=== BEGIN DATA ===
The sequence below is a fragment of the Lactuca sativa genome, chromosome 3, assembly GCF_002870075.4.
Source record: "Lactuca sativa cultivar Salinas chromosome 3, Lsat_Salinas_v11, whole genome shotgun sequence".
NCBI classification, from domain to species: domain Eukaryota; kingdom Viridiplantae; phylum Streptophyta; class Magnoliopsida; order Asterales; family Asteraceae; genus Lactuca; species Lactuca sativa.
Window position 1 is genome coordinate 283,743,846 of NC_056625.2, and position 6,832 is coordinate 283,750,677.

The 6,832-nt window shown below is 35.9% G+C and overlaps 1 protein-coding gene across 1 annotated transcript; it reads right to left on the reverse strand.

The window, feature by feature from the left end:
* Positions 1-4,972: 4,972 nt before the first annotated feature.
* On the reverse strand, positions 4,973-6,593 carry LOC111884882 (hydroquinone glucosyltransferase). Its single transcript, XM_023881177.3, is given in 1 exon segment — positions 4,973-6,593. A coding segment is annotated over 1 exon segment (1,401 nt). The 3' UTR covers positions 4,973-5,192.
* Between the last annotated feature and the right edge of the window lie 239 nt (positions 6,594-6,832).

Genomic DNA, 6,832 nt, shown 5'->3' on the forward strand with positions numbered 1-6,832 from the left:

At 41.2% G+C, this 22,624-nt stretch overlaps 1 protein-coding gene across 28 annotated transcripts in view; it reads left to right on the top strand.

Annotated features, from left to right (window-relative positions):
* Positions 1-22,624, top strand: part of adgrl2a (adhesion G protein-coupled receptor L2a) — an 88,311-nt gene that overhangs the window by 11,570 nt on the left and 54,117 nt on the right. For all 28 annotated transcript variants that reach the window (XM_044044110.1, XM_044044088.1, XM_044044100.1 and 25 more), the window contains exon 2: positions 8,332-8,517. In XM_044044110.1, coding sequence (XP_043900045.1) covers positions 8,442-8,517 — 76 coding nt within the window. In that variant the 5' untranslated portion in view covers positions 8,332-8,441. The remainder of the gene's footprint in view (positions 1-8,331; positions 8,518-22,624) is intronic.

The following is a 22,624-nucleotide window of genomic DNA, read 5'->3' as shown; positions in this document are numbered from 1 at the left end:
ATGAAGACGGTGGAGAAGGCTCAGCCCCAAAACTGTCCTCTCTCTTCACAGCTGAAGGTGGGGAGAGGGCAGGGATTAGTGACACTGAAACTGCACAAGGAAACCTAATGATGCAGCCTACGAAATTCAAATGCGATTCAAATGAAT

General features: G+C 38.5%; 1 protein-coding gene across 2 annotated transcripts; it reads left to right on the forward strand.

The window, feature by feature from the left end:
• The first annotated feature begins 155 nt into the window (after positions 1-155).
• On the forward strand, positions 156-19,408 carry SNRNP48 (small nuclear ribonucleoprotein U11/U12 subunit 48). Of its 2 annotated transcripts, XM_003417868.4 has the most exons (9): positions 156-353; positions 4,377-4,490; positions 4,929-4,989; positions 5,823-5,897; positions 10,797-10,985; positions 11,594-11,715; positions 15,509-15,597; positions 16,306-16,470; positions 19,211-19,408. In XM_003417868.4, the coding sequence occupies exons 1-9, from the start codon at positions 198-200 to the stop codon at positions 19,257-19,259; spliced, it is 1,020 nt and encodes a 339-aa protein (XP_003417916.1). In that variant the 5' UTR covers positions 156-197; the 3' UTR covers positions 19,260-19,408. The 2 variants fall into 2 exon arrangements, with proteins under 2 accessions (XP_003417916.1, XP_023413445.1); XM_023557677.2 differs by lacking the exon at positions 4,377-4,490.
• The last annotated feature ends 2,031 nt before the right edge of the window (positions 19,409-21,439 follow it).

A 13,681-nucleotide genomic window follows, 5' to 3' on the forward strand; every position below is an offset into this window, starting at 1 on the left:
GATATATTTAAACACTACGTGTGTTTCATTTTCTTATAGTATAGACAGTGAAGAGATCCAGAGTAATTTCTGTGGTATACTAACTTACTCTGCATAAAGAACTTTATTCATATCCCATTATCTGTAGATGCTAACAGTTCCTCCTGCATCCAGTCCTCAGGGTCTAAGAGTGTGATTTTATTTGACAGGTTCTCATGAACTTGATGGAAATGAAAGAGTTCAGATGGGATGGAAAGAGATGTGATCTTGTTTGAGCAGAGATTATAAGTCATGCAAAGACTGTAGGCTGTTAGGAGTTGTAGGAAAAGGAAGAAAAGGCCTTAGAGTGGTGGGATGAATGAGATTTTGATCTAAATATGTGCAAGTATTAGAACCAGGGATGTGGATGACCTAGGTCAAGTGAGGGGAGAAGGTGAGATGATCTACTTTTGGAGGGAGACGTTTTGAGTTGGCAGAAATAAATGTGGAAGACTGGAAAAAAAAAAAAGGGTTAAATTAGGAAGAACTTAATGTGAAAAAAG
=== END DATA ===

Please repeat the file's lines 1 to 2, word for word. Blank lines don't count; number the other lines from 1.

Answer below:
The sequence below is a fragment of the Lactuca sativa genome, chromosome 3, assembly GCF_002870075.4.
Source record: "Lactuca sativa cultivar Salinas chromosome 3, Lsat_Salinas_v11, whole genome shotgun sequence".